The Commuter Challenge

3 December 2012

The December 2012 Challenge

by CC @ 22:35

Create one (or more) pages for a calendar for the year of 2013, like the ones that seem to fill up the chain bookstores around this time. It can be a wall calendar, a desk calendar, or something else entirely.

Your only constraint is that the calendar must in some manner reflect the fact that it is meant for the time after the 13th baktun.

The Results

Ryan Finholm

How to make your 2013 Card Calendar

What you’ll need (note: you should be able to get most of these items from a dollar store)

  1. 7 identical decks or cards, preferably half-size cards or smaller (remove all of the jokers from all of the decks; keep one joker and discard the rest of the jokers)
  2. 1 wall calendar for 2013, the larger the better
  3. 31 pushpins (or perhaps a gluestick instead of pushpins)
  4. 1 large candy/cookie jar
  5. 60 pieces of your favorite non-perishable candy
  6. $500 cash

The setup

Hang your calendar in your home office, or your kitchen, or wherever.

Shuffle all of the card decks (including that one joker) together and put them in a facedown stack close to the calendar.

Put your jar of pushpins (or the gluestick) close to the calendar.

Put $500 cash in the bottom of the candy/cookie jar.

Put all of the (non-perishable) candy on top of the money in the cookie jar, and keep the jar close to the calendar.

What to do

Each day, draw a card and pin or glue it to that day on the calendar. If you draw a facecard (Jack, Queen or King) on Saturday or Sunday, you win a piece of candy from the jar. If you draw an Ace on Monday, a Two card on Tuesday, a Three on Wednesday, a Four on Thursday or a Five on Friday, you win a piece of candy from the jar on that day. When you draw the joker, you are compelled to run out and spend as much of the $500 as you can on something nice for yourself (maybe a new tablet device, or some pricey clothes, or an extra-fancy night out).

The number of cards should equal 365 (7 decks x 52 cards per deck = 364 plus one joker = 365 total). Running through it a dozen times or so I would typically get 2 to 6 wins every month. On the attached scan, for example, the person with the calendar has won three pieces of candy so far – December 2 (facecard on Sunday), December 11 (Two card on a Tuesday) and December 15 (facecard on a Saturday).

It’s a low-stakes game of chance for every day of the year. If you don’t want to run through seven decks of cards every year, just keep a discard pile instead, and write the card number drawn on the calendar to mark the day instead of using pushpins through the cards (which you would otherwise have to remove every month) or gluestick.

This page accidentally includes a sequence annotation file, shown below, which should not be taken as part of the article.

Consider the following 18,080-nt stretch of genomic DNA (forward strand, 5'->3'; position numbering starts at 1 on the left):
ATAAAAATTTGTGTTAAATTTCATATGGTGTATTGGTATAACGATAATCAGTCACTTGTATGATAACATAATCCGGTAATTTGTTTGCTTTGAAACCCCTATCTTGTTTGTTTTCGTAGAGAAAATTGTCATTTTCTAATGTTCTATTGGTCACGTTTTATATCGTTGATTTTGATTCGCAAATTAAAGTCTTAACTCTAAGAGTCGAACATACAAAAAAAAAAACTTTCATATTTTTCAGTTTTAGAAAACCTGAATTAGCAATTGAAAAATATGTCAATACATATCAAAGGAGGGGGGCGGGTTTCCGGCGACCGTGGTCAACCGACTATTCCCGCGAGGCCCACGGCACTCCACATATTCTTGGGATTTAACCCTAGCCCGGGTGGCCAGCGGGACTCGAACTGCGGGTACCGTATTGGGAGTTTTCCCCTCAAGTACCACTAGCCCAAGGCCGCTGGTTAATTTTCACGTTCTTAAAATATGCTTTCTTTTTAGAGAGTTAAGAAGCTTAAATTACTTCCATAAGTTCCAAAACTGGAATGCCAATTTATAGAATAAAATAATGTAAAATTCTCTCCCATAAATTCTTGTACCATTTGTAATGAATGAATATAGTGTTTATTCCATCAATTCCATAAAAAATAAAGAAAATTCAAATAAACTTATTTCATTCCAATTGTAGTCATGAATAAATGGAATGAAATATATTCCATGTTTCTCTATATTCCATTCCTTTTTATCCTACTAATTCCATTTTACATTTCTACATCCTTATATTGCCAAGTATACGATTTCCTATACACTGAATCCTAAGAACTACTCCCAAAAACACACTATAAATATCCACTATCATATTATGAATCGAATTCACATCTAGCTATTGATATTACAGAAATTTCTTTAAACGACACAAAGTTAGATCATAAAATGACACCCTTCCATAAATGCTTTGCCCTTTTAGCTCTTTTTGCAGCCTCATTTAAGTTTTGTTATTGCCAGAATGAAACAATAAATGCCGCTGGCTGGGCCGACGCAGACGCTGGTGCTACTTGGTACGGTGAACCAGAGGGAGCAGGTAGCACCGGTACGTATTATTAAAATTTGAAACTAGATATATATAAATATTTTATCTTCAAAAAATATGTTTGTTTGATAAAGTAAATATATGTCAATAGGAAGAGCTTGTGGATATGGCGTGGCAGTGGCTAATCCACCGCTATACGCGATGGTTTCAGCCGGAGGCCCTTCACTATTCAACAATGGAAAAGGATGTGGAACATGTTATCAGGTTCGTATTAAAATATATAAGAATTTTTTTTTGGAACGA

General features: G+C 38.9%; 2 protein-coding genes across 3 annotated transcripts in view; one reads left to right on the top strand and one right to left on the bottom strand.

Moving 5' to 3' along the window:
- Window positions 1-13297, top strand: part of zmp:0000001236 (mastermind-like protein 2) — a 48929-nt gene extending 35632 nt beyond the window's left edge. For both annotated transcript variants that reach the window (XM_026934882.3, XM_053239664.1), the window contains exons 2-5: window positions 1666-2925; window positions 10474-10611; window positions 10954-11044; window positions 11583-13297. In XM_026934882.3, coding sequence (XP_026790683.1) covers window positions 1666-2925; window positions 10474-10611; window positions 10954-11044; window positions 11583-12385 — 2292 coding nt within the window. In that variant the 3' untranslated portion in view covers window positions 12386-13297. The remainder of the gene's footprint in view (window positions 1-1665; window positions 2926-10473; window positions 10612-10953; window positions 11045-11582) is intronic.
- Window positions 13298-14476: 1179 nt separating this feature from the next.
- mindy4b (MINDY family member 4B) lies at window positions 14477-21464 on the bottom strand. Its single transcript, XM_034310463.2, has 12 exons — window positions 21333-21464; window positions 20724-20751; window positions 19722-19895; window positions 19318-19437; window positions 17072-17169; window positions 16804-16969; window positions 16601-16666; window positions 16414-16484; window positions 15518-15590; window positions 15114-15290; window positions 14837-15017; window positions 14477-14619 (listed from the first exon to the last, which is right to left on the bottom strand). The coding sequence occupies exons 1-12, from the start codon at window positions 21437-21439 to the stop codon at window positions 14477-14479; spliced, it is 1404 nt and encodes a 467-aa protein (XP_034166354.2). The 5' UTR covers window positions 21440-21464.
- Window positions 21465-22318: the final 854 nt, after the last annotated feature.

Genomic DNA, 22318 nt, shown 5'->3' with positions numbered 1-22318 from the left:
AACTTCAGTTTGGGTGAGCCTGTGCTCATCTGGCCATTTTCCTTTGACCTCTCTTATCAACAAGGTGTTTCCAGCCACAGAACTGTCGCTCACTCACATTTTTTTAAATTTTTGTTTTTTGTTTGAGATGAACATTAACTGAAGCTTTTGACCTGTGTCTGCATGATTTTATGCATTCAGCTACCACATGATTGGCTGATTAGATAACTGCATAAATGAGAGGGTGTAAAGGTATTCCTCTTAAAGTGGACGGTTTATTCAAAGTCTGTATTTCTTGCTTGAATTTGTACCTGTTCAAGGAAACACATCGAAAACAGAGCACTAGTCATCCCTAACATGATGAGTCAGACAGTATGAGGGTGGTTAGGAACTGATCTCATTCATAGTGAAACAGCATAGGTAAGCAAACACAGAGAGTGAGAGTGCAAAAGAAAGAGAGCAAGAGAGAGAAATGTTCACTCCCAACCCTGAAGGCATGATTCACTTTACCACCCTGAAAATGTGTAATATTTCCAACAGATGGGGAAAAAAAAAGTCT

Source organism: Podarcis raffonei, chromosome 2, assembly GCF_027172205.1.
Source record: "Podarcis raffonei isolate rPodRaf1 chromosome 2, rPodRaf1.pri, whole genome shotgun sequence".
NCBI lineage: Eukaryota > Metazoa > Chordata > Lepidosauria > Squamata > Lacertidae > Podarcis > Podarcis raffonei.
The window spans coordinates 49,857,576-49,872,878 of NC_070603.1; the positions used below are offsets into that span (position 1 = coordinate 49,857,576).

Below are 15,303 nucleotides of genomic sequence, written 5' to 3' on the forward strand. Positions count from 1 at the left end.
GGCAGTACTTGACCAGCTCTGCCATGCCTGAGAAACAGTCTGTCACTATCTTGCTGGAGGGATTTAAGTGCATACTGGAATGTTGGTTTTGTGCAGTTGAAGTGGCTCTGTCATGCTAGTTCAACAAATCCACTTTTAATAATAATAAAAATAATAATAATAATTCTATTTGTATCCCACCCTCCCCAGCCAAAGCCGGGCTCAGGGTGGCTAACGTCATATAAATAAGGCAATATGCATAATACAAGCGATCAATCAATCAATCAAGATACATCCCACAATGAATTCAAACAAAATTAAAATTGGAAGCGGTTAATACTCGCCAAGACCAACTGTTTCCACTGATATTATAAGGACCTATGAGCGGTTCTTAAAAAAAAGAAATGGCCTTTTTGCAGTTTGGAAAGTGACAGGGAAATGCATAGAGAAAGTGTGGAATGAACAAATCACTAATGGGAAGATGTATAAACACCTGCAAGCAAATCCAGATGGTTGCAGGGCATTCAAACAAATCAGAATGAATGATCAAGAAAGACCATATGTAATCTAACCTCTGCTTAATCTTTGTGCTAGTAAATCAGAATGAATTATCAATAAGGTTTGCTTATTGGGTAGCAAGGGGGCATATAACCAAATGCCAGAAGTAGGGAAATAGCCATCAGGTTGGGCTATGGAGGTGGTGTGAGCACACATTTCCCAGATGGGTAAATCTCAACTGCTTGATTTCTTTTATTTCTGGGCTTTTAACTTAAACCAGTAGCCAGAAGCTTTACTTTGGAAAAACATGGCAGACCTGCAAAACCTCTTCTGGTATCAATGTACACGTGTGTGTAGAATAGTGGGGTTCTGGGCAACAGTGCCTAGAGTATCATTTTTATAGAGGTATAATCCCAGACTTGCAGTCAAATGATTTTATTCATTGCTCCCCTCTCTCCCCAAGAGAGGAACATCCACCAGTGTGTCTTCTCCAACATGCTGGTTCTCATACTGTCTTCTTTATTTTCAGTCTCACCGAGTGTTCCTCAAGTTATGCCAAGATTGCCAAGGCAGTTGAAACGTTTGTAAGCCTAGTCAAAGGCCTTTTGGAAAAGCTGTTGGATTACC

Brian Raiter


  1. This was my attempt to draw something vaguely familiar in shape but alien in detail. I drew the original image using colored inks with a dip pen and a sable brush. In a couple of spots I added water to try to get some of that color-bleeding effect that watercolors do so easily. Then after I had scanned the image, I used value-invert to change it into a dark background with fluorescent-looking colors. (The original looks more like a bunch of tree trunks surrounding a mossy clearing.)

    The calendar for the new world has twelve months in which every month is a different number of days, going from 25 days all the way up to 36 (or with two months of 35 days for non-leap-years).

    by Brian — 3 January 2013 @ 15:52

  2. Okay, my entry was crap. I did a lot of studying up on the Baktun, read a ton of idiot blog entries and non-idiot articles on the internets, watched countless YouTube short documentary clips (both cuckoo alien nonsense and actual historical/archeological/anthropological/astronomical info). One of my original ideas was to put the current Gregorian calendar into a Mayanesque format, but I quickly found out that the stone disc with all the ornate heiroglyphs that is most often represented as the Mayan calendar is really an Aztec sun god altar thing (and only sort of has peripheral Aztec calendar properties anyway). I looked into transforming one of those Mayan gear representations into whatever it would look like for the the current Gregorian calendar date format (in cardboard and/or foam rubber) but it would have been too big and too time-consuming; also, that popular gear representation is not really a Mayan model, but rather a western academic’s portrayal of the progression of the Mayan dates. A lot of the rest of what I found was wild numerological number-juggling (which I’m not dismissing, I just found it difficult to incorporate it into the challenge). So last minute I came up with that game thing. And no, it’s not like I’m actually going to be doing the game, during this (or any) year.

    How does it relate to the Baktun? Maybe it encourages people to eat chocolate in celebration of winning this simple game of chance throughout the year? Chocolate was a treasured crop and delicacy of the Mayan people, who considered it a symbol of life and fertility, and I’m sure it would be consumed during an event as notable as the Baktun. (Yes, that is utter B.S., an extremely flimsy connection at best, but that’s all I’ve got.)

    by RyanF — 8 January 2013 @ 21:49